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Thread: Strange differences in float calculations

1. Junior Member
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Nov 2009
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3

Strange differences in float calculations

Dear all,

I'm doing some work with images, and I've come across the strangest thing:

I have an array of float values, if I initialize it to zero and sum a series of floats on the array itself I obtain one result.
On the other hand if I use an auxiliary variable as an accumulator and after summing all values I assign it to the corresponding position in my array, the result is slightly different to the former one.

I have no idea why this is and would appreciate if anyone could give me any tips here. I'm using g++ 4.3.3.
I post below the excerpt of the code in question and briefly comment on the variables.

- nCols, nRows: numbers of columns and rows of my images.
- u, meanu, normu: different images. The data elements are of type unsigned char for 'u' and float for the others.
- _(img, x, y): this is an accessor macro. The data is just stored in an array, so the macro computes the offset corresponding to the indexes x and y.

The commented lines are the alternative that yields different results.

Code:
```for (int x = limit; x < nCols - limit; x++) {
for (int y = limit; y < nRows - limit; y++) {
//float accum = 0.0;
_(normu,x,y) = 0.0;

for (int i = -halfWindow; i <= halfWindow; i++) {
for(int j= -halfWindow; j<= halfWindow; j++) {
//  accum+=(float)(_(u,x+i,y+j)-_(meanu,x,y))*(_(u,x+i,y+j)-_(meanu,x,y));

_(normu,x,y)+=(float)(_(u,x+i,y+j)-_(meanu,x,y))*(_(u,x+i,y+j)-_(meanu,x,y));
}
}
//_(normu,x,y)=accum;
}
}```
You can think of _(normu,x,y) as normu->gray[x + y*nCols], were gray is an array of type float.

If you need any more details let me know and I'll be happy to provide them, I tried to keep the post as short as possible.

Thank you!

2. Elite Member Power Poster
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Location
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Re: Strange differences in float calculations

Floating point is simply inaccurate to a small degree. 32-bit floats especially so. Working with floating point, you simply have to accept that and know the rules which let you minimize the error.

As for why it's coming out differently, I suspect the compiler is optimizing the two approaches differently.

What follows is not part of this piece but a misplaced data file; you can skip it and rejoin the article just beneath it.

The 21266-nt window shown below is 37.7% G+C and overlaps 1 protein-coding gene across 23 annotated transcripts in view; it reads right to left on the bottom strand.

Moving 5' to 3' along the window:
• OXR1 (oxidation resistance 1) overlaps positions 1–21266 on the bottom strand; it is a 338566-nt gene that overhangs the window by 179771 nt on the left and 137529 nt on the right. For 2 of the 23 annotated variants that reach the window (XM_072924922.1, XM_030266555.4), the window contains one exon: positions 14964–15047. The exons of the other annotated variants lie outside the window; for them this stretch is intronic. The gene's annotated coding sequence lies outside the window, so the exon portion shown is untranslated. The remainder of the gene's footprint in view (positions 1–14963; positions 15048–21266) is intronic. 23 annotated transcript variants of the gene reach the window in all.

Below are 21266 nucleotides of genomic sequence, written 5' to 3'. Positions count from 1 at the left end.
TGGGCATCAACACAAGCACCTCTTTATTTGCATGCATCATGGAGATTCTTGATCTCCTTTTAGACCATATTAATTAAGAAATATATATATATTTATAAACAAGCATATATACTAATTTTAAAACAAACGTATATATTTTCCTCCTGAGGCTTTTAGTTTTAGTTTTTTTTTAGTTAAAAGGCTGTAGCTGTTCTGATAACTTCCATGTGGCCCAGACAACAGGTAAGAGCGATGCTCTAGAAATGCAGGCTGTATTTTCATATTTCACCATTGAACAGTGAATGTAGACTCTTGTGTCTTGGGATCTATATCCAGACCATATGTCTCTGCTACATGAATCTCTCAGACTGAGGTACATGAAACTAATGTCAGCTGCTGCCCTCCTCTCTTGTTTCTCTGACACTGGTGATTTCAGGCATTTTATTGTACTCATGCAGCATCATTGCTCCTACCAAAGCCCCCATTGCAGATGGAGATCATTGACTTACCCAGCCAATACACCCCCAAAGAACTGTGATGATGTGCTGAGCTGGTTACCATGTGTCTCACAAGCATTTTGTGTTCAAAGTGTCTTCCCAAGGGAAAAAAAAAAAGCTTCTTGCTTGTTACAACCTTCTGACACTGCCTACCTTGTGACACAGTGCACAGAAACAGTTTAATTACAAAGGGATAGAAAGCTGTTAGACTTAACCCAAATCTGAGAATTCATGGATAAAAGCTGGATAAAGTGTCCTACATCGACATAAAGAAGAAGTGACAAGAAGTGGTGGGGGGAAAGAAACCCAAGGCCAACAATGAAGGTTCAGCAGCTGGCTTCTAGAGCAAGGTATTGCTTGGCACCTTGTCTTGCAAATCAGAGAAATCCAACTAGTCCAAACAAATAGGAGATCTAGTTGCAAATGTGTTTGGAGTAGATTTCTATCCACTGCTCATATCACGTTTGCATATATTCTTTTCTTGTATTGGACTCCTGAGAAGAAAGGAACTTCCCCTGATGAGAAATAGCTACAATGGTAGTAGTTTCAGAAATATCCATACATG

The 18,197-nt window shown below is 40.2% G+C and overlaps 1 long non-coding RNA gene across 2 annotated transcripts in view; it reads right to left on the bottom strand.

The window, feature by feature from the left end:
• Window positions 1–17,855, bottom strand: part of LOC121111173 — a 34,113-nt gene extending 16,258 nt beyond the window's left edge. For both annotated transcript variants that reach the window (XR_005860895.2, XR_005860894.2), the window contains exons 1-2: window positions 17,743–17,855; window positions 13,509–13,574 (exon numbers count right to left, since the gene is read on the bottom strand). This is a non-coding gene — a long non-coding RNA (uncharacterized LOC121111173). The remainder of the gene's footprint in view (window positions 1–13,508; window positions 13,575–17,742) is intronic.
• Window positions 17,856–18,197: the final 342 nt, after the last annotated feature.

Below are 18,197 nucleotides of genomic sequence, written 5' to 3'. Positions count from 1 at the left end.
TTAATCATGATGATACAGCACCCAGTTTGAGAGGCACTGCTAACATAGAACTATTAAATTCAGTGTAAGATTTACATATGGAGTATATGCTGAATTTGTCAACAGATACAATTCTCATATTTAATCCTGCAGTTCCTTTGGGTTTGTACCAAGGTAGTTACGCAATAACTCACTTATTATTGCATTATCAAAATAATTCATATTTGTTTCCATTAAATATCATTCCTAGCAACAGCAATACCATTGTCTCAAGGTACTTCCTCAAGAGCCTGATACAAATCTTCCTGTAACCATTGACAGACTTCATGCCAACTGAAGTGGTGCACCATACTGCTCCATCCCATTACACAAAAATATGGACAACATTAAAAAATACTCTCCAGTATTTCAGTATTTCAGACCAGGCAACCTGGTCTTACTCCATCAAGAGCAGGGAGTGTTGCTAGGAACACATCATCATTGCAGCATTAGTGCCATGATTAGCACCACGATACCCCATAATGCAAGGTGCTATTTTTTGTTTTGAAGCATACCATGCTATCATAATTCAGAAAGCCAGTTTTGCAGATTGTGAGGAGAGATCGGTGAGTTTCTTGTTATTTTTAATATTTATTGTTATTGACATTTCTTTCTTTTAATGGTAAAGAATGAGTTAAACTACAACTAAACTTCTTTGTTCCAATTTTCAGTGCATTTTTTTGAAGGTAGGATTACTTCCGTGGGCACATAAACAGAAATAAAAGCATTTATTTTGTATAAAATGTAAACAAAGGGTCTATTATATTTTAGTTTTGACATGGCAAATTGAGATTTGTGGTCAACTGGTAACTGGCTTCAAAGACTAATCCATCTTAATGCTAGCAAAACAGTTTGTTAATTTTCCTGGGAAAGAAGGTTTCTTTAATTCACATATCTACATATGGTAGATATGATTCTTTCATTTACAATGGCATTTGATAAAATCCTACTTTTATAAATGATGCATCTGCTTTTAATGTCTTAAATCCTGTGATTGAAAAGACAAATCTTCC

Last edited by Lindley; November 25th, 2009 at 11:26 AM.

3. Re: Strange differences in float calculations

I didn't take the time to read your code, but as Lindley said, floats are just plain un-exact (not to confuse with inaccurate).

When you use floats, you have to accept things like this:
Code:
```a+b+c =/= c+b+a;
a+b-a =/= b;```
As I said, I didn't read your code, but if you did ANYTHING in your code that changed the order in which you manipulated your data, then that is your explanation. Not that one version is wrong per say, they are just both slightly un-exact, but probably close to each other and accurate.

I'm not good at explaining why, but if you take the time to understand what a float is, it should become obvious to you.

floats are good, but please please please make sure you understand the hows and whys of them, or you will be in a world of pain sooner or later.

4. Elite Member Power Poster
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Apr 1999
Posts
27,449

Re: Strange differences in float calculations

Originally Posted by evertonland
Dear all,

I'm doing some work with images, and I've come across the strangest thing:

I have an array of float values, if I initialize it to zero and sum a series of floats on the array itself I obtain one result.
On the other hand if I use an auxiliary variable as an accumulator and after summing all values I assign it to the corresponding position in my array, the result is slightly different to the former one.
The issue with floating point calculations has little to do with the compiler you're using, and everything to do with computer science and numerical analysis.

A binary computing machine, i.e. your computer, cannot represent most decimal floating point values exactly. If you know the math, try to represent 0.3 exactly in binary. You can't, and neither can the computer. So an approximation is made. So right there, you're in trouble.

The only decimal floating point numbers that can be represented in binary are ones that are floating point values that are sums of negative powers of 2, i.e. 1/2, 1/4, 3/8, 1/16, etc.

If you juggle floating point calculations around, use temp variables, etc. then you're upsetting the round-off apple cart. That is the bottom line.

Regards,

Paul McKenzie

5. Junior Member
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Nov 2009
Posts
3

Re: Strange differences in float calculations

Thank you both for the quick replies.

@Lindley: I was aware that there are compiler optimizations that affect the result of float calculations, but I hadn't thought of it optimizing diffently floats and float arrays. Thanks for the idea, that might be it. Do you think this could still be the case even though I am compiling with the flag -O0, in order to turn off optimization?